Minnesota Judges Spent Only Minutes Approving Warrants Sweeping Up Thousands Of Cellphone Users

from the redefining-bulwark dept

Tony Webster, writing for MPR News, has obtained court documents showing Minneapolis, Minnesota law enforcement agencies are deploying "reverse warrants" in hopes of tying suspects to crime scenes. A normal warrant targets a known object. Reverse warrants are loaded with unknowns -- an attempt to wrangle cell site location info into something that might lead police to a suspect. That's what these agencies are trying to do, but the approved warrants guarantee a sizable number of non-criminals will be swept up in the data haul.

Knowing the Silicon Valley giant held a trove of consumer mobile phone location data, investigators got a Hennepin County judge to sign a "reverse location" search warrant ordering Google to identify the locations of cellphones that had been near the crime scene in Eden Prairie, and near two food markets the victims owned in Minneapolis and St. Paul.

The scope of the warrant was so expansive in time and geography that it had the potential to gather data on tens of thousands of Minnesotans.

This new brand of warrant was first spotted last spring. Later that year, it was confirmed the feds were also using reverse warrants. These warrants are becoming more common, urged on by a private company pitching investigative methods and tools to law enforcement agencies.

[Brooklyn Park Deputy Police Chief Mark] Bruley said detectives learned about the potential value of the practice and how to write the warrant applications at an August training seminar held by ZetX, an Arizona-based company that teaches police about cellphone investigations, and sells software called TRAX that generates legal documents and maps cellphone data to assist in analysis. The company holds trainings all across the country.

[...]

The week after detectives attended the ZetX training in the Twin Cities, they wrote up their first three reverse location search warrants. By the next month, they had a dozen, each ordering Google to turn over information on devices located in the vicinity of crimes.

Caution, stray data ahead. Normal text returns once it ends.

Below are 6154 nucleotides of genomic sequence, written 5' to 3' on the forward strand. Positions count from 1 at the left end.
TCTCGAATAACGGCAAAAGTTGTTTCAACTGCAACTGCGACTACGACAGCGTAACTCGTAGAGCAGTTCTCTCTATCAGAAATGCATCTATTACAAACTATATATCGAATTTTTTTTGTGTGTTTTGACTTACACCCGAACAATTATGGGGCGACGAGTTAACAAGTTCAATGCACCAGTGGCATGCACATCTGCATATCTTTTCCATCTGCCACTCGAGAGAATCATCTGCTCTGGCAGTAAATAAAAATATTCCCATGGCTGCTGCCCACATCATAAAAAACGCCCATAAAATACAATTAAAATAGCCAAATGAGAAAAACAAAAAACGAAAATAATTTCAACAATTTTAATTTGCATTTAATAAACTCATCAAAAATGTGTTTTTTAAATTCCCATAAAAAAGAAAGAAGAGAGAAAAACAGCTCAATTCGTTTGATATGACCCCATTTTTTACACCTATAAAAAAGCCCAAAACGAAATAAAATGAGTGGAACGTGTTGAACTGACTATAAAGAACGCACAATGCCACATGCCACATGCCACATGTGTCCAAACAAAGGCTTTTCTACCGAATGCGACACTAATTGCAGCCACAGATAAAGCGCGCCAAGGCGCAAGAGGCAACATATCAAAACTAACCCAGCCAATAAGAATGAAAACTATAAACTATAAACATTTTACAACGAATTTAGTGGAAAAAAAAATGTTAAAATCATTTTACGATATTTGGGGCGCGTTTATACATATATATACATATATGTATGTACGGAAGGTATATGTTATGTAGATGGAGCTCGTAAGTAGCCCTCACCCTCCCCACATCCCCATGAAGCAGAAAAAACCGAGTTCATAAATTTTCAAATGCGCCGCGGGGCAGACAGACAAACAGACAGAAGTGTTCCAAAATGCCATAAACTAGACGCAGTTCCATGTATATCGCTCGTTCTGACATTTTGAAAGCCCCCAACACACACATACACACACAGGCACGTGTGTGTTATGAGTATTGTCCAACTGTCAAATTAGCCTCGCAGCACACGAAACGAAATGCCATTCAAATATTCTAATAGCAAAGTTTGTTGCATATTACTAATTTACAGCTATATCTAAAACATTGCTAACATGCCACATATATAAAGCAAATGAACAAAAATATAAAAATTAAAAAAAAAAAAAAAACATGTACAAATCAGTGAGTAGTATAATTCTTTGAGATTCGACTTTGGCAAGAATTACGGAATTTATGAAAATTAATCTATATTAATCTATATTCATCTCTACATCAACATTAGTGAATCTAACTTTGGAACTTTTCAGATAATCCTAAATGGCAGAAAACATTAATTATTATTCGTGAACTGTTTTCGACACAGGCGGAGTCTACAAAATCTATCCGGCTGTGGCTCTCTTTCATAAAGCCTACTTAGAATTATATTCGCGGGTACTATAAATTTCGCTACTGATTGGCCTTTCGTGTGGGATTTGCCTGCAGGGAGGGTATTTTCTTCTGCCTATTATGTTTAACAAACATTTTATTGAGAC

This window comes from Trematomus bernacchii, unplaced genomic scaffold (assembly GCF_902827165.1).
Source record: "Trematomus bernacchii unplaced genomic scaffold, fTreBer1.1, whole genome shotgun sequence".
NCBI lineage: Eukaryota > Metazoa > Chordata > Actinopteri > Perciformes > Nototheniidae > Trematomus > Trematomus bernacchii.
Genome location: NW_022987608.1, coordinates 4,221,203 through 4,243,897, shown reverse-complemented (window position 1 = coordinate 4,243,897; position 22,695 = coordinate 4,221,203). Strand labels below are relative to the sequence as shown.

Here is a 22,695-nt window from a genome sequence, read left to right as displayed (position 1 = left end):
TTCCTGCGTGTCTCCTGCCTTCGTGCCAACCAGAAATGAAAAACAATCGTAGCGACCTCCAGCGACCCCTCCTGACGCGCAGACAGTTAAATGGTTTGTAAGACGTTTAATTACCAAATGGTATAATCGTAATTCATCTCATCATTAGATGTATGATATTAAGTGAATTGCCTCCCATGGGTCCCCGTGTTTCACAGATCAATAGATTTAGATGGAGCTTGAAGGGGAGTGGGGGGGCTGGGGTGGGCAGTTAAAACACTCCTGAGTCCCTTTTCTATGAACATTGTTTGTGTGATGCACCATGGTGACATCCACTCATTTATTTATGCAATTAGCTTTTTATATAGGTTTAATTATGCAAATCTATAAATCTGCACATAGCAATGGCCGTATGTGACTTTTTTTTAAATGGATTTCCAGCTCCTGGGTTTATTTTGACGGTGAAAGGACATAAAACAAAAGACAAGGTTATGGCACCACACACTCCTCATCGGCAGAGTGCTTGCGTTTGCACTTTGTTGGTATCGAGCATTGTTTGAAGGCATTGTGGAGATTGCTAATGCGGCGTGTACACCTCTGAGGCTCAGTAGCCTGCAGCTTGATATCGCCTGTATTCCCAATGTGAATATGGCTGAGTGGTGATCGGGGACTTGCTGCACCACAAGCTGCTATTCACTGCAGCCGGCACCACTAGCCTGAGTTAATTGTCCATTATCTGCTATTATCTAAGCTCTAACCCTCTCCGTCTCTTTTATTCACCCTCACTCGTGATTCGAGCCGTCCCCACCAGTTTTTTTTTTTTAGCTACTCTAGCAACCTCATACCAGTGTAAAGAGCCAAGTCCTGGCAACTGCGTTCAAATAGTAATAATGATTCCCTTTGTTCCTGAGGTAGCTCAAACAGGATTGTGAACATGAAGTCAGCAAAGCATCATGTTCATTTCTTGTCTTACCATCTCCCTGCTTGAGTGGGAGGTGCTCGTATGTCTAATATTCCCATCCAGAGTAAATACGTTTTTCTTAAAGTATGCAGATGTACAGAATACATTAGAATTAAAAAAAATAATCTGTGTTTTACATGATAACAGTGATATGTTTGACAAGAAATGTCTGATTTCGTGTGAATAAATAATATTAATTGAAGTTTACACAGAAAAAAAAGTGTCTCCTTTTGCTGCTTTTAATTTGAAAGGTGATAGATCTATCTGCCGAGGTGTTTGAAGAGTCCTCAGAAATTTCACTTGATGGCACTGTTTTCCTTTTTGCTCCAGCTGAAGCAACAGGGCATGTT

The warrants [PDF] demand Google turn over a bunch of data on every phone that happened to wander into a geofenced area around the time a crime was committed.

This warrant is directed to Google LLC, headquartered at 1600 Amphitheatre Parkway, Mountain View, California, and applies to (1) GPS, WiFi, Bluetooth or cellular sourced location history data generated from devices that reported a location within the geographical region bounded by the following latitudinal and longitudinal coordinates, dates, and times ("Initial Search Parameters")...

[...]

For each location point recorded within the Initial Search Parameters, Google shall produce anonymized information specifying the corresponding unique device ID, timestamp, coordinates, display radius, and data source, if available (the "Anonymized List").

As Webster notes, the warrants likely don't give judges any idea how many people will be swept up in these data requests. The warrants contain GPS coordinates but no map of the area covered. It's unlikely a judge can visualize the area covered just by looking at four coordinates. Judges may be able to enter those points into Google Maps to get some idea how much area is covered, but it doesn't appear any of the judges approached did anything more than briefly browse the warrants before signing them.

Here's how long it took to approve one requested by the Brooklyn Park PD:

No map was provided in the application to illustrate the area or accuracy level to the judge. This warrant was also issued within about 10 minutes of the detective requesting it.

Things moved even faster for Edina investigators:

About four minutes after the detective signed the application — which included no map of the targeted area — the judge approved it.

Webster has provided the maps the police wouldn't, which illustrate exactly how big an area is being covered by these reverse warrants. (Click through for a larger version.)

Given the scope of the area covered and the imprecise nature of location data, each warrant has the potential to generate a ton of false positives -- people who happen to live, work, or travel through these busy areas. If a map had been provided, there's a good chance judges would have taken a little longer considering these requests.

Or not.

Of the 22 reverse location search warrants issued in Hennepin County, only three times did the warrant applications include map demonstrating the geographic area being targeted by the warrant. And yet, the time difference between an officer signing a warrant request, and a judge approving it, was sometimes just a few minutes.

There's not a lot of good news from the law enforcement perspective either. Most of the reverse warrants failed to generate possible suspects. They also failed to generate false positives either, so that's a (very limited) plus. But I don't think a lack of success will deter investigators from seeking these warrants. Reverse warrants allow officers to perform a virtual canvassing of the neighborhood for possible suspects without expending much in the way of time or manpower.